Victorian response to youth justice incidents headed in wrong direction: HRLC submission

Victorian response to youth justice incidents headed in wrong direction: HRLC submission

The Victorian Government must address the underlying causes of damaging incidents in youth justice centres including staffing and lockdowns, the Human Rights Law Centre has said in a submission to a Victorian Parliamentary inquiry.

“Locking children down in isolation, staff shortages and failing infrastructure have all contributed to problems which have plagued youth justice centres,” said Hugh de Kretser, Executive Director of the Human Rights Law Centre. “Successive governments have been on notice about the problems but have failed to properly address them.”

“Building a new youth jail in Werribee is only part of the answer. The best facilities will not be safe unless they are properly staffed, well-managed and focus on age-appropriate conditions and programs that address root causes of offending,” said Mr de Kretser.

The HRLC’s submission to the Legal and Social Issues Committee of the Victorian Parliament highlights how Victoria has one of the lowest child offending and child imprisonment rates. Crime committed by 10-17 year olds has dropped over the past 5 years. It calls on the government to build on the Victorian system’s strengths, fix the weaknesses and abandon counterproductive responses.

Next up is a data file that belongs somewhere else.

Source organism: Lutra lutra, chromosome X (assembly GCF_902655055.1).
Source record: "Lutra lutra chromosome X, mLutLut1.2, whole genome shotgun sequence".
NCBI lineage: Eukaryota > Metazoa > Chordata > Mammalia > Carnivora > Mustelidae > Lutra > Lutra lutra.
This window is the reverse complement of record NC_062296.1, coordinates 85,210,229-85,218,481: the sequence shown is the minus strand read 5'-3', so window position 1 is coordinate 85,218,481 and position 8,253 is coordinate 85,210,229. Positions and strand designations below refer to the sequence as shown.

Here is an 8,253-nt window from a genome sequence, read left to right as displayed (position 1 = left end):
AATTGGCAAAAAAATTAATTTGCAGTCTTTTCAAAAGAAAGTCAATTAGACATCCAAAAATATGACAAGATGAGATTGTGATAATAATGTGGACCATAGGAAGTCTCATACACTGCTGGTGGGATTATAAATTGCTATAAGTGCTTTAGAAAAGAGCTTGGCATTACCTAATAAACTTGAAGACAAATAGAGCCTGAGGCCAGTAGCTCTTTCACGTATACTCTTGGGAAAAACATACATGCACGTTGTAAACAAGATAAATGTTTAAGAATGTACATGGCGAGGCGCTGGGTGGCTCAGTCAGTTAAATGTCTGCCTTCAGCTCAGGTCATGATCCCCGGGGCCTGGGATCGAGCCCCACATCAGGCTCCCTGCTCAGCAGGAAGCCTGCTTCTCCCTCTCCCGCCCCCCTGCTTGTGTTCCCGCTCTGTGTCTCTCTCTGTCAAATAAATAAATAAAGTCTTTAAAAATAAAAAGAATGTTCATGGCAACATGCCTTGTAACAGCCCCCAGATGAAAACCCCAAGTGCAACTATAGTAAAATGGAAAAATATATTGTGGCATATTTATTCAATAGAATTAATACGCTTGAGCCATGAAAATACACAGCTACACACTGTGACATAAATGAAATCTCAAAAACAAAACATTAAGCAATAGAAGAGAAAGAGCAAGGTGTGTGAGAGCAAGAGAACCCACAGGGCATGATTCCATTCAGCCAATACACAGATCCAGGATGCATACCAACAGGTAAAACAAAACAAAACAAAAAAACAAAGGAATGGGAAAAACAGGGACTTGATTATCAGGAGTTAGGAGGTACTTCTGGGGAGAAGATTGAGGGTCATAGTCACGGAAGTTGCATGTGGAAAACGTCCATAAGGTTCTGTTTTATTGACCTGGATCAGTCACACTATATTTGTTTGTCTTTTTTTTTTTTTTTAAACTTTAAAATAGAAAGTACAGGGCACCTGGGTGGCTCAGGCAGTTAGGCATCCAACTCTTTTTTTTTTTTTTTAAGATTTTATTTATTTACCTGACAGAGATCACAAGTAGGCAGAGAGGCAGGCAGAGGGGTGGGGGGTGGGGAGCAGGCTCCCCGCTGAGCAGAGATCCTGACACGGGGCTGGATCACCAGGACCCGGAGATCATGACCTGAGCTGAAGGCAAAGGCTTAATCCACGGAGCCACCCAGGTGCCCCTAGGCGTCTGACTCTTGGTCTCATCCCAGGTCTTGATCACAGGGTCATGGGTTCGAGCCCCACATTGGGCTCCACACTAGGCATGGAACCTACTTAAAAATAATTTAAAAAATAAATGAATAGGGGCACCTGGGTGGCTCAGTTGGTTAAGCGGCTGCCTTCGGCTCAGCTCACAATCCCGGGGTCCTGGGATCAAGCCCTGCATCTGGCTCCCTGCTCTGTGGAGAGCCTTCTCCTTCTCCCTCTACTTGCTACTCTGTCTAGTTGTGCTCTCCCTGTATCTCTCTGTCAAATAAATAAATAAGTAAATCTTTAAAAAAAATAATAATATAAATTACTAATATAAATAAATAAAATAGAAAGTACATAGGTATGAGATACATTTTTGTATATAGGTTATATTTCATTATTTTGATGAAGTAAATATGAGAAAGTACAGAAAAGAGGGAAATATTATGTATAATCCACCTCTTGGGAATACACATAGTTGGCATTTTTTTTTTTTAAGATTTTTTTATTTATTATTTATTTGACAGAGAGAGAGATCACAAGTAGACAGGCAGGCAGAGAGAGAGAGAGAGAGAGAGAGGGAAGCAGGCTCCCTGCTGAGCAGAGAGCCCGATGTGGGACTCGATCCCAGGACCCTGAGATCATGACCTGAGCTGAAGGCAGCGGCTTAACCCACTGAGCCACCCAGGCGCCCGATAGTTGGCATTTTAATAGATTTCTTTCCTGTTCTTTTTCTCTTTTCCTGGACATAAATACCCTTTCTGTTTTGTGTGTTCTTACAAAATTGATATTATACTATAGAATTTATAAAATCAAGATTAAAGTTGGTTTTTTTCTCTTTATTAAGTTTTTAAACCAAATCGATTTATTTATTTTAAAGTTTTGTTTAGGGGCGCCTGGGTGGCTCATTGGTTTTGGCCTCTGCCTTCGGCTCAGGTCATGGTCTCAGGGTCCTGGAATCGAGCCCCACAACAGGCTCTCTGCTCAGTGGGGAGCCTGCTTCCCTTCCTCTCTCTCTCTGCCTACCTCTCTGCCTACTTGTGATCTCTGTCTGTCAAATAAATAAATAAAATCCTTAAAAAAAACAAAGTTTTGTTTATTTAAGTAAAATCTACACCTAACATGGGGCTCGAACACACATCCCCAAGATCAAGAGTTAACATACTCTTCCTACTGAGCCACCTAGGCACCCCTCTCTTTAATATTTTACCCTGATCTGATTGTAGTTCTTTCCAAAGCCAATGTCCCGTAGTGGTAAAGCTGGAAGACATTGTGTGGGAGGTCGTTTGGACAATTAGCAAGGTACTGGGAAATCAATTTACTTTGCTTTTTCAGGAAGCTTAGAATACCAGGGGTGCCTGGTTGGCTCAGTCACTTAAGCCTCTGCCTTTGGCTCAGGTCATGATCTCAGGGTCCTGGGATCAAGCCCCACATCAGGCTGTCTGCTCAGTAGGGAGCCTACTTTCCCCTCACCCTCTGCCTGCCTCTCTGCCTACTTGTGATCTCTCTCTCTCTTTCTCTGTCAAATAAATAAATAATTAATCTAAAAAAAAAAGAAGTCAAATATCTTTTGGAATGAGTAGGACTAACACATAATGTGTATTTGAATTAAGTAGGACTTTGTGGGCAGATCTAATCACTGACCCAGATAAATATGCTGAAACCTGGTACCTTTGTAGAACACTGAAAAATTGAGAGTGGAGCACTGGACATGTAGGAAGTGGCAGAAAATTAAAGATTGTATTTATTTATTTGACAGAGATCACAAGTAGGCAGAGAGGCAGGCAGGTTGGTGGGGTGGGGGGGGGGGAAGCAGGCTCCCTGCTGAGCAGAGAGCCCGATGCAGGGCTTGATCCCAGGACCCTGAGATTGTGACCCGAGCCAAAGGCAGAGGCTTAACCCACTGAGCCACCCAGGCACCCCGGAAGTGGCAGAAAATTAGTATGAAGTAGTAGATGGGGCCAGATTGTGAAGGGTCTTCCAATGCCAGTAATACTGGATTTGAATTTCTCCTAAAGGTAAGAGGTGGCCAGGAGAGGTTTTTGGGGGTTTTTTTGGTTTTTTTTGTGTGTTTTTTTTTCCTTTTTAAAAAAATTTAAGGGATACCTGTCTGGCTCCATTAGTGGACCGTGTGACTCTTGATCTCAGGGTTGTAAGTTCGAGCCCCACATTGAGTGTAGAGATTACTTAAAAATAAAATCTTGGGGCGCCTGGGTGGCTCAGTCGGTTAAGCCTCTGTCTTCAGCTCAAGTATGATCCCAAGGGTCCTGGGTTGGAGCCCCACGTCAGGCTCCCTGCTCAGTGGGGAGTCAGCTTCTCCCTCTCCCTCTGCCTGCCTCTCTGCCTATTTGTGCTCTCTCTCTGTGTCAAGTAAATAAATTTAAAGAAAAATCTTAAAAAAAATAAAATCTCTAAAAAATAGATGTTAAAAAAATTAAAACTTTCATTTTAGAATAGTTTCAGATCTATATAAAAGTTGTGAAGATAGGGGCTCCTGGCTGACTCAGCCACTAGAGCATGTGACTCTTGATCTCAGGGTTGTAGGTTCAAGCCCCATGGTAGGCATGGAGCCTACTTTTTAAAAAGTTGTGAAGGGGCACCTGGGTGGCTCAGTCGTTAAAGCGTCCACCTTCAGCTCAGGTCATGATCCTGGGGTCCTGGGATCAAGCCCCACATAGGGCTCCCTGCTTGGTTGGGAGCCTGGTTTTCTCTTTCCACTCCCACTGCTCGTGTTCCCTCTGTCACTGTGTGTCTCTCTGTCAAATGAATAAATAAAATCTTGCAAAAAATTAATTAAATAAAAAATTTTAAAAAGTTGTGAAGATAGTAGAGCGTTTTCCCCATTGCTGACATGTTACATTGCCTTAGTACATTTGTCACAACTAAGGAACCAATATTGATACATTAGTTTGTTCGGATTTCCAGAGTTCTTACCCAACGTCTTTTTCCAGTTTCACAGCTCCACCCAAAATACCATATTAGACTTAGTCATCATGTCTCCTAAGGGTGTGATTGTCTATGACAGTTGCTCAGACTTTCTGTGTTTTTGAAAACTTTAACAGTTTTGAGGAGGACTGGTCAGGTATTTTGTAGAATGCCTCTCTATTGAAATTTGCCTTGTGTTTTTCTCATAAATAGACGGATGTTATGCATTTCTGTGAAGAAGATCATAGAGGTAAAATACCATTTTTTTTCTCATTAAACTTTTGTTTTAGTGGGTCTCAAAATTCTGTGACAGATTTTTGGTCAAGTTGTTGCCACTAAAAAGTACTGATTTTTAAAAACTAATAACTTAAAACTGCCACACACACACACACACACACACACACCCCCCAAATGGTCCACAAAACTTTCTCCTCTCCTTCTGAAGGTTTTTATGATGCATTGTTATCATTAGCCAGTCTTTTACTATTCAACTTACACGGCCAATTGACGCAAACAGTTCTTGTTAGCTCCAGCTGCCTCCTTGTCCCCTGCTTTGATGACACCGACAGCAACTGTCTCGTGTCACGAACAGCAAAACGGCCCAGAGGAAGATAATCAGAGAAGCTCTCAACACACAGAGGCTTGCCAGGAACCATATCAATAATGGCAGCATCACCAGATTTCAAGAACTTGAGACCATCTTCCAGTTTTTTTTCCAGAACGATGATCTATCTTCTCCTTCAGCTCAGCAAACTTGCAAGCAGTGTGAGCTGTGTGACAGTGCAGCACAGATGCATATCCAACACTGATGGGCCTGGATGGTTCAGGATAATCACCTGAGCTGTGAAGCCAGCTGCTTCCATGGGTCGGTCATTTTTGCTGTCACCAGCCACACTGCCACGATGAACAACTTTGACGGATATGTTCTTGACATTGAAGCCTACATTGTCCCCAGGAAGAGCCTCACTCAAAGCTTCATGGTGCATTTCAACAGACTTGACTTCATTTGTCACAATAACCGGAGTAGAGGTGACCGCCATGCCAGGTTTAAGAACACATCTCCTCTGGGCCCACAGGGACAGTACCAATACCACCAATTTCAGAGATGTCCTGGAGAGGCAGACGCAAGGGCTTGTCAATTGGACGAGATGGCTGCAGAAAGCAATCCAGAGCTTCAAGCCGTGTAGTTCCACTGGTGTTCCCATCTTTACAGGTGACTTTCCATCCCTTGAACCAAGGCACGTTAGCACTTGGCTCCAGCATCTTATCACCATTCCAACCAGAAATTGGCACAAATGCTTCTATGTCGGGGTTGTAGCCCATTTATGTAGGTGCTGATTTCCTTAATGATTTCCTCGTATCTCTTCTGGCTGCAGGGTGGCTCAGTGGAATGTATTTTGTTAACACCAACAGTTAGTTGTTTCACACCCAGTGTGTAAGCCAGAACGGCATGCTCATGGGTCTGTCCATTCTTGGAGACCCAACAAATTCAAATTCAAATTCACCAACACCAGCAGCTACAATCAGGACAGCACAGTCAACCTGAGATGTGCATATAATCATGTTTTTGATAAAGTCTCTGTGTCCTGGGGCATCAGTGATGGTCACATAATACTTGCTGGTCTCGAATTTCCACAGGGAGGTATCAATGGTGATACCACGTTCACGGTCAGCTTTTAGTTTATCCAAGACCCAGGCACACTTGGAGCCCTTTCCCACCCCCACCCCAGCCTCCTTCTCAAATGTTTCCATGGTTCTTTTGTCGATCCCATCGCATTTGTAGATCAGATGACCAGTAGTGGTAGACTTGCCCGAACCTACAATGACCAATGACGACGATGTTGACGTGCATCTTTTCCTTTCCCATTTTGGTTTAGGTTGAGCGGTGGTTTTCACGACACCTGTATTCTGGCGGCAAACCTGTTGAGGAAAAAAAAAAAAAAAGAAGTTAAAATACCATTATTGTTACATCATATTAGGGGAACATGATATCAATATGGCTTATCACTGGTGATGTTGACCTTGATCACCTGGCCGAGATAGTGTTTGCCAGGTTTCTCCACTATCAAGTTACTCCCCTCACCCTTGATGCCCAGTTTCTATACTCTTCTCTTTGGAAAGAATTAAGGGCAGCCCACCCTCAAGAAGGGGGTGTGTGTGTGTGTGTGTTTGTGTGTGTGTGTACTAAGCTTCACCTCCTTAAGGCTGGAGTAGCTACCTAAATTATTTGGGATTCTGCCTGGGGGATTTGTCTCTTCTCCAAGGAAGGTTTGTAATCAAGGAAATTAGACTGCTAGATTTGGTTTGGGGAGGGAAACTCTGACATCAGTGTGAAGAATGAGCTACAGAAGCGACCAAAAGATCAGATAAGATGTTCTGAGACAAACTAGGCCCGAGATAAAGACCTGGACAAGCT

“Victoria needs to abandon harsh responses including locking up children in the maximum security adult Barwon Prison. Mistreating children in an adult jail only makes things worse. It’s bad for kids and increases risks of reoffending,” said Mr de Kretser.

The HRLC’s Senior Lawyer, Shahleena Musk who worked as a youth justice lawyer in the NT, said, “What has happened here in Victoria is disturbingly similar to incidents interstate, including the Banksia Hill riot in WA and mistreatment in Don Dale in the NT. Many of the underlying causes are similar as are the punitive responses from government and the failure to accept responsibility. Victoria needs to learn from these experiences and avoid the same pitfalls.

“Many of the kids in youth justice centres have backgrounds of intense disadvantage. We have to understand and address that disadvantage if we want to improve community safety. We must not give up on these kids. We can help them back on the right path.

“We also need to address the factors leading to the sharp rise in kids being locked up on remand, waiting for their trial or sentence,” said Ms Musk.

The submission calls for better human rights safeguards in youth justice centres including a ban on solitary confinement, ending routine and random strip searches and better safeguards around the use of handcuffs and isolation. It also calls for improved independent oversight to comply with Australia’s forthcoming ratification of the Optional Protocol to the Convention against Torture and other mistreatment.

A copy of the submission is here.

More information

Hugh de Kretser, 0403 965 340